Snow blindness is a term used when discussing corneal burns caused by excessive exposure to ultraviolet B (UVB) rays. The scientific names for corneal burns are photokeratitis and ultraviolet keratitis. The term snow blindness comes from the fact that corneal burns are often caused by UVB rays reflecting off of snow.
Symptoms of snow blindness usually include intense eye pain, severe headaches, a feeling of "grit" in the eyes, swollen and red eyelids, visions of halos around light, blurry and temporary loss of vision. These symptoms usually first show themselves six to 12 hours after initial exposure to UV rays. Treatment usually includes antibiotic eye drops, rest and keeping the eyes completely protected from additional damage, usually by staying indoors or with eye patches. After exposure to the ultraviolet B rays is cut off, the cornea begins to heal within a day and a near-total recovery can be expected within 48 hours.
Snow blindness happens more often at higher altitudes, where UVB rays are far more intense. For every 1,000 feet (304 meters) increase in altitude the sun's rays become 4 percent more powerful. Many ski resorts are at least 5,000 feet (1,524 meters) above sea level so at minimum the UVB rays are 20 percent more powerful than those at sea level. Due to this, skiers and hikers are more likely to damage their eyes if the proper eyewear is not used.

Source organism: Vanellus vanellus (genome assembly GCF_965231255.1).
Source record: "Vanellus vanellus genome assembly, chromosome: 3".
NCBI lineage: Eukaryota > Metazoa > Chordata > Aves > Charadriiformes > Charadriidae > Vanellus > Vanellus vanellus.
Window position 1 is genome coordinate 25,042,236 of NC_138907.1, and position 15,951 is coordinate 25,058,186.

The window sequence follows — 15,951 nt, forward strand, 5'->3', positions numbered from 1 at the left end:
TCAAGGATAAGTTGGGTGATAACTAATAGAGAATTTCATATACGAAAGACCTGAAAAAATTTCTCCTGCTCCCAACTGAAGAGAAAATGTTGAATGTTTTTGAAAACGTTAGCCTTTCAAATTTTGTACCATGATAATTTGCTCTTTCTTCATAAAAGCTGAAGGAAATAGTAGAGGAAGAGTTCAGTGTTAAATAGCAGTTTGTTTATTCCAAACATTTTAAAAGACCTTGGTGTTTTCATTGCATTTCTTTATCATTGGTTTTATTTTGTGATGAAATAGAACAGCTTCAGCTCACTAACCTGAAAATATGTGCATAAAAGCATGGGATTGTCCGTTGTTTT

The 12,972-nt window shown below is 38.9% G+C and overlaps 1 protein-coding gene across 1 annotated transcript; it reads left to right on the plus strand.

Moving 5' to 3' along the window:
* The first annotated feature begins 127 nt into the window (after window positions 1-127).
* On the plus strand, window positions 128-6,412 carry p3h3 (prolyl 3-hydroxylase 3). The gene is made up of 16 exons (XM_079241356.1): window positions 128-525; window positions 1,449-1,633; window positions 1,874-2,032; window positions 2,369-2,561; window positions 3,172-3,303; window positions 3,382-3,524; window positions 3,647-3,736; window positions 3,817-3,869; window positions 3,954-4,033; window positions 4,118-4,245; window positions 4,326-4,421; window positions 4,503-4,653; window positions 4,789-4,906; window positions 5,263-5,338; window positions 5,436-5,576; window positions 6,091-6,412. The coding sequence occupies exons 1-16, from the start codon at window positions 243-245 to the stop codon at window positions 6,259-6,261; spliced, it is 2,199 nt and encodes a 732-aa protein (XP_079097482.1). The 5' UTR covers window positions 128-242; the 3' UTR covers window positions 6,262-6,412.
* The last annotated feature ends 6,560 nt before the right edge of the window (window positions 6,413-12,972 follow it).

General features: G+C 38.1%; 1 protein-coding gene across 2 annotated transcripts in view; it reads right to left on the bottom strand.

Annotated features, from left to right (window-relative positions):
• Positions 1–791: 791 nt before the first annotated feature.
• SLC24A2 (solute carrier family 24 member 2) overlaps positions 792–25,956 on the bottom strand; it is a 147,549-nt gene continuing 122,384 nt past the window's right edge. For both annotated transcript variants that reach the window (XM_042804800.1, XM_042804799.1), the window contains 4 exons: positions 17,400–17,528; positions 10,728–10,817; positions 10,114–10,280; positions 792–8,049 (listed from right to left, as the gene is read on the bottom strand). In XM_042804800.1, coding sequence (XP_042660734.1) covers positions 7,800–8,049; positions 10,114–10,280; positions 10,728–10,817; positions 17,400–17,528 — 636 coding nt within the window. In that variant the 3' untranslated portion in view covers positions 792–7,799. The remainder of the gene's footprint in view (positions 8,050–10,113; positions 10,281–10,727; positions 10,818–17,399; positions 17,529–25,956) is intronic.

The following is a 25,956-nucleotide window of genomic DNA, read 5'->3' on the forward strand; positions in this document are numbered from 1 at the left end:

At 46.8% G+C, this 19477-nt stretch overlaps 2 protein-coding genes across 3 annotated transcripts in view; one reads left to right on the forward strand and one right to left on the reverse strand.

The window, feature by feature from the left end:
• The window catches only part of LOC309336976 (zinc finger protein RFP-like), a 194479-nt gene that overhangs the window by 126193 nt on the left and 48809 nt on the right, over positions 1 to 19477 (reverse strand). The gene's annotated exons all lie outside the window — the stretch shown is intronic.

Snow blindness is even more of a hazard in some Arctic and Antarctic climates, where the sun shines for 24 hours a day at times of the year. Corneal inflammation and burning can be caused by UVB rays reflecting off of water or sand, but this is less common. Arc welders sometimes face corneal burns as well, usually from failing to wear protective eyewear. In these cases it is usually called arc eye.
The best way to prevent snow blindness is to protect the eyes before exposure occurs. Those enjoying the outdoors at elevation, on snow or both rely on sunglasses and goggles that block UVB rays. Protection against snow blindness dates back hundreds of years before the invention of modern protective eyewear. Inuits and other tribal peoples who lived in high altitudes and snow-covered regions often fashioned their own protection against the sun using ivory, bones or wood. Their goggles covered the eyes completely except for small slits or holes. While these severely limited the field of vision for the wearer, they also filtered out most of the damaging sun rays.